How to Store Ground Beef the Safe and Easy Way
Ground beef is one of the most versatile ingredients out there—and it’s also one of the most perishable. Eating improperly stored ground beef can make you dangerously sick. Here’s what you need to know to keep you and your family safe:
How Long Does Ground Beef Last?
Probably not as long as you think. According to the USDA, raw ground beef should really only stay in your fridge for one to two days (yikes).
If you want to keep it longer, though, you can always store it in your freezer. It can stay there for around four months.
How Do You Know If Ground Beef Is Bad?
Use your senses to tell if your raw ground beef is past its prime:
- Look for discoloration or mold. Good ground beef should be bright red and not brown. Obviously, if it has mold, it should go directly into the trash. Also take a look at the expiration date—if it’s USDA-approved beef (it should be), the expiration and sell-by dates should be clearly marked.
- Smell your ground beef. If it has a rancid, tangy scent, that’s a sign it’s past its expiration date.
- When you touch it, it should feel cool, smooth, and a little moist. Spoiled ground beef can feel sticky or slimy. (But, for the love of God, wash your hands thoroughly after touching raw meat).
Still unsure? When in doubt, throw it out.
Spoiled ground beef, even if it’s cooked all the way through, is never safe to eat. It may contain harmful bacteria that cause foodborne illnesses. If you’ve eaten spoiled meat, you may experience fever, vomiting, stomach cramps, and diarrhea. These symptoms are especially dangerous for the very young, the very old, and people with weakened immune systems.
How to Store Ground Beef
Put your ground beef in the refrigerator as soon as you get home from the store. Raw meat shouldn’t be left at room temperature for longer than is absolutely necessary. In fact, it’s best to pick up ground beef toward the end of your shopping trip and head directly home after you’ve made your purchases. If you don’t live close to the grocery store, you may want to bring a cooler or thermal bag to hold perishables on your drive home.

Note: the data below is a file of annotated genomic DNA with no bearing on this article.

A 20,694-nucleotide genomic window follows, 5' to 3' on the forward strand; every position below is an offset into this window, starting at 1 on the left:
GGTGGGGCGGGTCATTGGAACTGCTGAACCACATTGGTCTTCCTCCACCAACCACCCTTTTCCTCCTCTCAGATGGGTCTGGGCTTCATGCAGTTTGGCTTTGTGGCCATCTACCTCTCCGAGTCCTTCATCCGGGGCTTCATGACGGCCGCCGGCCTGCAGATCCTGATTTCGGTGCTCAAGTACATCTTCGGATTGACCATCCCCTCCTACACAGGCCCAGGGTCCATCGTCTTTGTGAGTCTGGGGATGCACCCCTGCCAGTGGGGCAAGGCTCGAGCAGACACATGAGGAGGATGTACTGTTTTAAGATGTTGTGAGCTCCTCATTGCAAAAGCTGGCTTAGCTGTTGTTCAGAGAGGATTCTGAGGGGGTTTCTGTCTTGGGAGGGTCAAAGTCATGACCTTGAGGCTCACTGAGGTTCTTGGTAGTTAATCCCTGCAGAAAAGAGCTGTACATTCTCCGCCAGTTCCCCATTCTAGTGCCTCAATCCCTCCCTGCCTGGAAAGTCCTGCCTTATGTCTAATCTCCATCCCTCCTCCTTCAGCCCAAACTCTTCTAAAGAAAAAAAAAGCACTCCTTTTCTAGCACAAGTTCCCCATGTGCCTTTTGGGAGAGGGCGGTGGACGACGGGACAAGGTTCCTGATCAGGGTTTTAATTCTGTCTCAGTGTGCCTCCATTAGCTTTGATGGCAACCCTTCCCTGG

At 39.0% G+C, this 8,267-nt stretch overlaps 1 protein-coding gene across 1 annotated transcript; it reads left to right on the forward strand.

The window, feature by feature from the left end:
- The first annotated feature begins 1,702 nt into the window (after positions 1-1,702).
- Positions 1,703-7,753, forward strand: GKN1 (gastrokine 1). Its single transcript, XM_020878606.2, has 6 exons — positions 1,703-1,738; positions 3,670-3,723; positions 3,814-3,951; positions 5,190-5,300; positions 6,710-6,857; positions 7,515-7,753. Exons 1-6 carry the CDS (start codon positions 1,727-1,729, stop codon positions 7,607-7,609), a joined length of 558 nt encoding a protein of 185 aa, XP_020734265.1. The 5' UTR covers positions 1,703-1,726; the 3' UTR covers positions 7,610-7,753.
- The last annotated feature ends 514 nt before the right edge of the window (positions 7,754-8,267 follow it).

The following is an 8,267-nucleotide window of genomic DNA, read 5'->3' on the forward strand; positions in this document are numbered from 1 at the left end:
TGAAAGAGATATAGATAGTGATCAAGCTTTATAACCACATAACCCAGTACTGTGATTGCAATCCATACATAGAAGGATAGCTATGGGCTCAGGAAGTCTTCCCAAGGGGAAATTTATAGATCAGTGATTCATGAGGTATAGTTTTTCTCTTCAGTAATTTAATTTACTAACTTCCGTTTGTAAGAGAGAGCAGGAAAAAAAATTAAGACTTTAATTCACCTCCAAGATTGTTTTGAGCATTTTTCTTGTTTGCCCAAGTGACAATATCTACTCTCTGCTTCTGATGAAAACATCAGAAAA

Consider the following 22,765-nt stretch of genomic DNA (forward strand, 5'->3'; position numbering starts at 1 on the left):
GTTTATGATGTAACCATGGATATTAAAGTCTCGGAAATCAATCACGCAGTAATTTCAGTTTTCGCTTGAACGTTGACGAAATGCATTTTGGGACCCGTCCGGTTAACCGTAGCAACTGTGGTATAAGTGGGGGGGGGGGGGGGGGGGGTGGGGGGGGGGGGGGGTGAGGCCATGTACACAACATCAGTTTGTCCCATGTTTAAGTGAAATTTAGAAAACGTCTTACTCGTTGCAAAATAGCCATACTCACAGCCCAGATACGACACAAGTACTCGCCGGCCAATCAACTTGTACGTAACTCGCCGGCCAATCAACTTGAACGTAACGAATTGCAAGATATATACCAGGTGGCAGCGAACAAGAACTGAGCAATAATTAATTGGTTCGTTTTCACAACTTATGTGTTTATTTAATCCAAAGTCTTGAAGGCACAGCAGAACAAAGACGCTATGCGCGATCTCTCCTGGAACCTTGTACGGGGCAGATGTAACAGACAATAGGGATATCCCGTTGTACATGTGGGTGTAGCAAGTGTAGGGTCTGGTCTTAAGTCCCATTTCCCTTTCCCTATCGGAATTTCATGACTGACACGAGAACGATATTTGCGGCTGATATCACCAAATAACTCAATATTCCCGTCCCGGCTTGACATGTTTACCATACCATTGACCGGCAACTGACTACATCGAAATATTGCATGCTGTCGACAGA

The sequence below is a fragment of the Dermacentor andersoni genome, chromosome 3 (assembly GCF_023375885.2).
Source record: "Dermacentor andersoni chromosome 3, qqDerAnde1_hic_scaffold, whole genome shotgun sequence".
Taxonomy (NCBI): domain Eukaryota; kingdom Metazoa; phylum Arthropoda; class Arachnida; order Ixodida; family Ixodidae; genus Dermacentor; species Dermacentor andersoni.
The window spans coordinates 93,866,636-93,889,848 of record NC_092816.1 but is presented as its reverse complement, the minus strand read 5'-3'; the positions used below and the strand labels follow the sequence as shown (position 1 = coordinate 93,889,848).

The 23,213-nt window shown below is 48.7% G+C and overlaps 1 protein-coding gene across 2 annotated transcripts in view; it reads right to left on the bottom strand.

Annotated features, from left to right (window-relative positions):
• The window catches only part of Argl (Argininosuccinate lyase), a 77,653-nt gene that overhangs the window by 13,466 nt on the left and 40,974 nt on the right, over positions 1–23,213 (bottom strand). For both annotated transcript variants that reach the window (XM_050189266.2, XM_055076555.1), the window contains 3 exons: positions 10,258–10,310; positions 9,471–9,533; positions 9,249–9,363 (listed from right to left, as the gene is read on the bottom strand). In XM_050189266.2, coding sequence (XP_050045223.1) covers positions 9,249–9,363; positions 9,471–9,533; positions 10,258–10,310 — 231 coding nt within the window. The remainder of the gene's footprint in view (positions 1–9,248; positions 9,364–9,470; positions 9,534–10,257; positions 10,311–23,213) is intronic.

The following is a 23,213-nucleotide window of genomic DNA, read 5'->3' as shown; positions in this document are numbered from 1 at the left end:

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Keep ground beef in the coldest part of your 40° or below fridge (typically, this is toward the back in the main compartment) for one to two days. If possible, store it on the lowest shelf to prevent its juices from leaking onto other foods.
Avoid storing it in the door, as the temperature in this area fluctuates more.
What About Cooked Ground Beef?
Refrigerate ground beef—including hamburgers—within two hours of cooking.
Store cooked ground beef in a shallow, airtight container in the fridge for three to four days.
How to Freeze Ground Beef
To freeze ground beef, simply wrap it tightly in heavy duty plastic wrap, foil, or freezer-safe zip-top bags (these reusable freezer bags have more than 500 5-star reviews on Amazon).
You can save storage by flattening the meat with a rolling pin after it’s been sealed in a bag, just make sure no juices leak out onto your counter or rolling pin.
Write the date on the packages and consume within four months. The frozen meat will remain safe beyond that time, but it will lose quality.
Tip: Freeze beef in the portions you plan to cook with later. This way, you won’t have to thaw and refreeze the same meat multiple times.
How to Thaw Ground Beef
By far, the best and safest way to thaw frozen ground beef is in the refrigerator. Don’t even think about letting it sit at room temperature.
Simply move it from the freezer to the fridge the night before you plan to cook it.
If you need it thawed more quickly, according to the USDA, you can use the defrost setting on your microwave or put the meat in a water-tight plastic bag and submerge in cold water, changing the water every 30 minutes.
Ground Beef Recipes
Looking for ways to use all that properly stored ground beef? We’ve got you covered: